Amazing! Explore 19 Spiral Galaxies Through the Remarkable New Images from Webb Telescope

NASA’s James Webb Space Telescope has captured stunning new images of 19 spiral galaxies, offering the highest-resolution views of these celestial structures to date. The images, which were captured in both near-infrared and mid-infrared light, were released on January 29, 2024. They reveal the galaxies’ well-defined arms, stars, gas and dust in unprecedented detail.

The images are part of the Physics at High Angular resolution in Nearby GalaxieS (PHANGS) program, involving more than 150 astronomers worldwide. The program also utilizes data from NASA’s Hubble Space Telescope, the Very Large Telescope’s Multi-Unit Spectroscopic Explorer, and the Atacama Large Millimeter/submillimeter Array in Chile.

According to Janice Lee, a project scientist at the Space Telescope Science Institute in Baltimore, Maryland, the new images are extraordinary and provide valuable insight into the star formation cycle within these galaxies. Thomas Williams from the University of Oxford also expressed amazement at the amount of detail in these images.

The images not only depict millions of stars and vast clouds of dust and gas, but also reveal large spherical “shells” in the dust and gas of the galaxies, which are believed to have been created by exploding stars. These structures follow a certain pattern in parts of the galaxies and their spacing provides valuable information about the distribution of gas and dust in a galaxy.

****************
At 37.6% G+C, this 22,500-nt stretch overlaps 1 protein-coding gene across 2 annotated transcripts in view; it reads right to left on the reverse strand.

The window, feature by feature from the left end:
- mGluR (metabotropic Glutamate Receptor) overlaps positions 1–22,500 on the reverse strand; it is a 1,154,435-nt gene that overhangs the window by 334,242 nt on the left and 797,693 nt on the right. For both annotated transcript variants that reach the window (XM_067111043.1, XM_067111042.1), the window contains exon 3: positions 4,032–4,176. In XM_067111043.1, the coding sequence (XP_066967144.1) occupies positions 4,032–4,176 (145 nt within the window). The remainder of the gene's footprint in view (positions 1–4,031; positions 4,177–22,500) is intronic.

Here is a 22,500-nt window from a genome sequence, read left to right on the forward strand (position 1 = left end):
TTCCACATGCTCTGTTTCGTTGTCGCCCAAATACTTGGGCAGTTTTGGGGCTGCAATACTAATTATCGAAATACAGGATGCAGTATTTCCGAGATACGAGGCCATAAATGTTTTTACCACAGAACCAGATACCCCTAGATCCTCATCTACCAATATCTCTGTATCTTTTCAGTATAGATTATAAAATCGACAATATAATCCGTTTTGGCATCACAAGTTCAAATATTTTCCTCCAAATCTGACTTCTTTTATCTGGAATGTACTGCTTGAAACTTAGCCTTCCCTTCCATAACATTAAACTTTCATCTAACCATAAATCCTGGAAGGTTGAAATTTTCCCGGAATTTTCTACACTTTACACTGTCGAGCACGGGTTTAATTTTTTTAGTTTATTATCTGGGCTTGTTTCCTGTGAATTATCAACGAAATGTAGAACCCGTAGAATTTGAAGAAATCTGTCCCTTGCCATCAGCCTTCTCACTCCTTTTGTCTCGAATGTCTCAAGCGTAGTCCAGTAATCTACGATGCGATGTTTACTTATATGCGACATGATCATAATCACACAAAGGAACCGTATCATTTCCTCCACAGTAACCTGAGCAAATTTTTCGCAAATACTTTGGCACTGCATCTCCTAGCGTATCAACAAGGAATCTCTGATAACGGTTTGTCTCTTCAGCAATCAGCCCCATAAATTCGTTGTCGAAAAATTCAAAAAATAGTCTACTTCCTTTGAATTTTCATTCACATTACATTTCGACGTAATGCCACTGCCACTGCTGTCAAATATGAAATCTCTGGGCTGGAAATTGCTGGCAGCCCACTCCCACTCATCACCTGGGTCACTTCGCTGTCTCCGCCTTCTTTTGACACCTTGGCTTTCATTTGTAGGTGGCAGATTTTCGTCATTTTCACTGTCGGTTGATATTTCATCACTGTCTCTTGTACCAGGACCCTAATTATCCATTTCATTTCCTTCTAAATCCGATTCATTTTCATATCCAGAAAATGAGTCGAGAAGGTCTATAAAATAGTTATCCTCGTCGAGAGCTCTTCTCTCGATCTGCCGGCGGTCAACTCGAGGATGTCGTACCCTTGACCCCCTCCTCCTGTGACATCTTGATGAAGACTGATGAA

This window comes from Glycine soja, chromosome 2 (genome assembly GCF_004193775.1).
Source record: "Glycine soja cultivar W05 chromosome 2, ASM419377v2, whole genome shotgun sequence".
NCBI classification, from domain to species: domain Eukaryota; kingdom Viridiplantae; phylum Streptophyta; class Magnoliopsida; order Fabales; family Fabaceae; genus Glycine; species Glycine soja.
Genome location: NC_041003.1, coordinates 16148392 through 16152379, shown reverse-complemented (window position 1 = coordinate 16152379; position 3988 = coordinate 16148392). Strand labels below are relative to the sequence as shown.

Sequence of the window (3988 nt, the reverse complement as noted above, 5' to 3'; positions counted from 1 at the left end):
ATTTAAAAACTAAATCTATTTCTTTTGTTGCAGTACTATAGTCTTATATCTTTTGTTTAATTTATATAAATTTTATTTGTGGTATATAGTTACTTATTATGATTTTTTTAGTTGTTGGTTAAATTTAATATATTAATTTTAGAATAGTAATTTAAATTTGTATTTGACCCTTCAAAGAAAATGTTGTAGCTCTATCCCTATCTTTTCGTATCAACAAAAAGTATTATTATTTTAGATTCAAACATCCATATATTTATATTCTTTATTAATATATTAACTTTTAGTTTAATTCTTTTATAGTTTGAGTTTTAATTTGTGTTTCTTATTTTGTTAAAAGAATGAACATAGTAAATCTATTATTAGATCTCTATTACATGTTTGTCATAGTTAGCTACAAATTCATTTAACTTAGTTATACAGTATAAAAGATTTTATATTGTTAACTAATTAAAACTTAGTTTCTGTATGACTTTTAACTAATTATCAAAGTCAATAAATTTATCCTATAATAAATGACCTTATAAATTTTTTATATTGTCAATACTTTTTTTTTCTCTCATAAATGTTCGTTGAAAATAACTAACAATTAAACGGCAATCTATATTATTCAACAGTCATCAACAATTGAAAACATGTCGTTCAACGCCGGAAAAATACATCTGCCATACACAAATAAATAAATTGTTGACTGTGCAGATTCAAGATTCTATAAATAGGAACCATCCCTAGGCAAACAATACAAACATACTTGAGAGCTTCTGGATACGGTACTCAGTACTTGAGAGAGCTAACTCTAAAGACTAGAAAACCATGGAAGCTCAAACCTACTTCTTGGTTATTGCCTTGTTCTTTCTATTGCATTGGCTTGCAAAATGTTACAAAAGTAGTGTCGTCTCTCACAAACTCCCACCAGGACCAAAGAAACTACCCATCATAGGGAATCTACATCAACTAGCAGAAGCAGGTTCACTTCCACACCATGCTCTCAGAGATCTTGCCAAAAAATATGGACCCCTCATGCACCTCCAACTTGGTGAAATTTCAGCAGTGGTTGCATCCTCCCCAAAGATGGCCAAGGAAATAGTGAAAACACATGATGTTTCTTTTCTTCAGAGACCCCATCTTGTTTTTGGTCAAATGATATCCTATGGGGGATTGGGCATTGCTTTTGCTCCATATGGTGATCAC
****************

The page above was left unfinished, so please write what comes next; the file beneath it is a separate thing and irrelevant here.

Astronomers believe that most galaxies have supermassive black holes in their centers, a theory that the new Webb images seem to confirm with pink and red diffraction spikes in the galaxy cores. These spikes are considered to be indicative of an active supermassive black hole or extremely bright star clusters in the galaxy’s center.

The PHANGS program also released the largest catalog to date of star clusters, containing about 100,000 known star clusters. The data amassed by the PHANGS program is so vast that its team is looking forward to supporting the scientific community in analyzing these images.

The new images from the James Webb Space Telescope represent a significant advancement in our understanding of galaxies and star formation, providing an unprecedented level of detail and contributing to a more comprehensive view of star life cycles.

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